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Jigzag Live!

Jigzag Live! Released October 2004.

Jigzag change rhythms and feels with an ease that is the hallmark of top flight musicianship. Deft use of dynamics and spine-tingling harmony is the icing on this particularly tasty cake.

Tony Hillier
‘Rhythms Magazine’ (Melbourne)
‘Barfly Magazine’ (Cairns)

  1. bottle
  2. stronger the tree
  3. the barefoot bride set
  4. sweet basil
  5. take it like a man
  6. man of wood
  7. 30 seconds of happiness
  8. the chainsaw wedding arrangement
  9. feel like a child
  10. little things
  11. misirlou
Lyrics here, chord charts by demand..

excerpts from a review from Joel Hedrick for

The Sydney folk super trio Jigzag have returned, this time with their first live album, a mixture of traditional musics explored here for your delectation by (in no special order): Caroline Trengove on violin and vocal; Liz Frencham on upright bass and vocals; and Greg Bryce playing acoustic guitar and also providing vocals.

The performances, recorded at various festival and club gigs around the happening international folk circuit, are as relaxed as you'd like an Australian group to be. The first song opens as a treatise on never losing the lifestyle, that of warm nights through long summers, a cold beverage or four and a great group of friends to enthuse with through the evening. Bryce's guitar moves loosely through the songs, often finding itself lost in the wash of other instruments after the opening chords, but hey they're all friends and no one minds the jamming and the girls' fluttering melodies drift over the ganja scent slowly rising from the crowd.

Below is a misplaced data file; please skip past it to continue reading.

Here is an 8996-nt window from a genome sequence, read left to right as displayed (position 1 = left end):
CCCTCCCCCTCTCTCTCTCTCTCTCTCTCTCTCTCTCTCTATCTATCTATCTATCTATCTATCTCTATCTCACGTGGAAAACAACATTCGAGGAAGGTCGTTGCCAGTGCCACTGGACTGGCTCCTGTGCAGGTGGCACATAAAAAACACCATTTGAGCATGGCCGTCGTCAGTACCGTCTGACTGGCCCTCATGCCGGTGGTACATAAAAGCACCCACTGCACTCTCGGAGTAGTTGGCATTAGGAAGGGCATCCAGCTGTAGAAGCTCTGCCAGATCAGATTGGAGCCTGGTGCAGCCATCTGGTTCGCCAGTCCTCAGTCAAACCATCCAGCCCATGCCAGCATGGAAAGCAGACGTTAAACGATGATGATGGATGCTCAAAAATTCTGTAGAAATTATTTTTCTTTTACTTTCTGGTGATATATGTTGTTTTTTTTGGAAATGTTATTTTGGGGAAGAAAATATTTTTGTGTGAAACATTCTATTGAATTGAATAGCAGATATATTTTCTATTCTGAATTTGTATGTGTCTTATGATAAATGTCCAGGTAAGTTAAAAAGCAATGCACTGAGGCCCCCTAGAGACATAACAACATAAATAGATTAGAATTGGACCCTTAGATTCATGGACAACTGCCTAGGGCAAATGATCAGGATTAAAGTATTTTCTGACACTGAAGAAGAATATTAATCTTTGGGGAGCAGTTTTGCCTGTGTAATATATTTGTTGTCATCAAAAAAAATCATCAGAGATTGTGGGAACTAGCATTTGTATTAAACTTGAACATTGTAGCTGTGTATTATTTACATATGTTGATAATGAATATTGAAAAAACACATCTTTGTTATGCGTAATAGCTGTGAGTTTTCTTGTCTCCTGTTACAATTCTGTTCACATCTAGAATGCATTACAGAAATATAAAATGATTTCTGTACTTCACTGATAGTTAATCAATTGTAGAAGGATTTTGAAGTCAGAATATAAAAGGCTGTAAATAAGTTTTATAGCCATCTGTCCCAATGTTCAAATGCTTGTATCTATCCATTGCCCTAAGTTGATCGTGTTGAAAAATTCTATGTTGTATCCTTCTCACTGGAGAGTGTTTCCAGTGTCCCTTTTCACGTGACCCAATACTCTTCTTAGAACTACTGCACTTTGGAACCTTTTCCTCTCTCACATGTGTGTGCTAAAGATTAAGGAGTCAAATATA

Throughout the set it is Trengove's strings that drive the songs. She gives them the keening emotional edge that a lot of the songs are searching for. She harmonises with everything around her, at times seemingly improvised, always feeding off of the other two, pushing the songs forward. Frencham, in her own sexy unique way sings breathless words through the slower songs, which often outshine the faster ones. She really lets loose on Man of Wood, hollering to just the right effect. There are moments though when the concert experience doesn't quite translate to disk, particularly during 30 Seconds of Happiness, a medley that would be great if it was close to midnight and you'd been drinking in the same farmyard for the last three days but a jump from Zeppelin to Abba in the space of, oh around thirty seconds, in the middle of a live album, well, you get the gist.

If, however, you love songs musing on happiness, strength, friendship and joy in a very personal setting then you could well be in luck. The band shift gears through the disc, those of speed and those of style. Basing tracks around different Celtic and Eastern European melodies they bust over a striking rendition of the classic surf riff that makes up Misirlou. What starts off as somewhat unbalanced, the band not finding their cohesive space together, eventually evens out, speeds itself up, takes on the Middle Eastern you know always existed within and then explodes into some crazy Moldavian pastoral freakout. Peace and joy and sweet-scented herb for all.